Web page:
When children aren’t in school, teachers and school staff, the number one group alerting authorities, are not around to report child abuse. So as isolation, loss of jobs and access to digital connectivity churned together, child safety was often sacrificed, too.
Last spring, WOAI TV News San Antonio reported that child deaths across Texas increased from abuse and neglect during the COVID-19 pandemic.
Last year, 251 children died in Texas with 20 of those kids being from the San Antonio area. When you compare that with 2019, there were 235 child deaths state wide and 10 in San Antonio, according to a new report from the Texas Department of Family and Protective Services.1
We know that education systems, schools, classrooms and nonprofits supporting childhood education had to stop many old practices and invent new ones. These changes were difficult and took place during a time of uncertainty. Many households experiencing poverty found their circumstances challenging.
Family Violence Prevention Services, Inc. (FVPS), a United Way Strong Individuals and Families Impact Council partner, requested a funding modification to their education program to accommodate the many children who had to participate in virtual learning.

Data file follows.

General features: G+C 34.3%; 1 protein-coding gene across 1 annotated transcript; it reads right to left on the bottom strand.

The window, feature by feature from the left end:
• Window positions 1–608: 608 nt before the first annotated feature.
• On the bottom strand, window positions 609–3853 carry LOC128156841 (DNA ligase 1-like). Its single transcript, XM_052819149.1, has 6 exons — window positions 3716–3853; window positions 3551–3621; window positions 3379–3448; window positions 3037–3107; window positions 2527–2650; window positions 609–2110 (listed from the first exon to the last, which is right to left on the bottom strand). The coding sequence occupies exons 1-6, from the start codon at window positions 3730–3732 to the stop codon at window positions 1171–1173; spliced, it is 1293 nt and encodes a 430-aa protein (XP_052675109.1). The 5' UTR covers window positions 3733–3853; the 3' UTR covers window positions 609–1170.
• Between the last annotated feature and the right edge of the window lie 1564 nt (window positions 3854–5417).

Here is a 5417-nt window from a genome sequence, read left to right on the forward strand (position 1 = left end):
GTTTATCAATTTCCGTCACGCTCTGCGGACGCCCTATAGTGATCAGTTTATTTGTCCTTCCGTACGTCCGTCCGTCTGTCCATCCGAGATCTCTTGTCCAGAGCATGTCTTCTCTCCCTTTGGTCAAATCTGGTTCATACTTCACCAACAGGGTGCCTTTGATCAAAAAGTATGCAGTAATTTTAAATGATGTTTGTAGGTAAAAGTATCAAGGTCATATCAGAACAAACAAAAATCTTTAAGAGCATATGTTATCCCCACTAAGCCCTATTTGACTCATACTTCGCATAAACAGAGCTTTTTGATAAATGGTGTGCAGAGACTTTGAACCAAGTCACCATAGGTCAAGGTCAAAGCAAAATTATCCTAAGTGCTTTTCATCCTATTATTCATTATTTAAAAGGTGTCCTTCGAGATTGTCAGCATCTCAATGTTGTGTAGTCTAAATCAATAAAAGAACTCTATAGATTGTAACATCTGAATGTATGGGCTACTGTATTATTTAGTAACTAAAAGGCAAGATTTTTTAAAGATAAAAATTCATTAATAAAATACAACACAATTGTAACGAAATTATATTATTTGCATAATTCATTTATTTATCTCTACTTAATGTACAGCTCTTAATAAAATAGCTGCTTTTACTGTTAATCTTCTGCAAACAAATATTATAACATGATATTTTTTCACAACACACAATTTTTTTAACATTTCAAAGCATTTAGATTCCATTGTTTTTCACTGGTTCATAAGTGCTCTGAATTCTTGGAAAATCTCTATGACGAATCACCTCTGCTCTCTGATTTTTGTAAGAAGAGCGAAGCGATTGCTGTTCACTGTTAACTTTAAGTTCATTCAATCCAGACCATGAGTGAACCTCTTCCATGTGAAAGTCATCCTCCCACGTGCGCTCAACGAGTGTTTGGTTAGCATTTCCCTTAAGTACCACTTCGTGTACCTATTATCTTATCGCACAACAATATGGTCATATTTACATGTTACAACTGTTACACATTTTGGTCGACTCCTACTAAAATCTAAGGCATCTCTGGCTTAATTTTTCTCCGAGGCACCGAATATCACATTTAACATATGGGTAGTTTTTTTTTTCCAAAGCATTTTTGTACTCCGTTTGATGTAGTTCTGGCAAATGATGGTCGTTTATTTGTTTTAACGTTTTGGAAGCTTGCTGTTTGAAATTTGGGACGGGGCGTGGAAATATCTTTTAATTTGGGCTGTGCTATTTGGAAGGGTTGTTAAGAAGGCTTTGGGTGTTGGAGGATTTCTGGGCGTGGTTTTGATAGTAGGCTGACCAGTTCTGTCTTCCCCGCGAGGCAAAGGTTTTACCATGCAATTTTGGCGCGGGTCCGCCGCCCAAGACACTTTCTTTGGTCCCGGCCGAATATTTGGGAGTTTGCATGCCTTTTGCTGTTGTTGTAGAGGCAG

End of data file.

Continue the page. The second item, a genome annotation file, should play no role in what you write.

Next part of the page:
FVPS created a space for their Adult Education Coordinator to help children with classes and schoolwork while parents were able to focus on recovering from their trauma of escaping domestic violence, as well as work on career/school goals that would ultimately benefit the entire family.
“Were so grateful that we were able to receive support and be flexible during this pandemic and the winter storm freeze,” said Marta Prada Peláez, FVPS president and CEO. “Our partners make all the difference as we collaborate together to meet the ever-changing needs of our children and families.”
Family Violence Prevention Services, Inc. offers residential and non-residential clients shelter, transitional housing, counseling for adults, children, families, and legal services. These services help individuals and families recover from the pain and longer-term effects of domestic violence.
At United Way, we’re grateful to FVPS for jumping into action, identifying needs and helping stabilize already vulnerable children and adults experiencing domestic violence during trying times.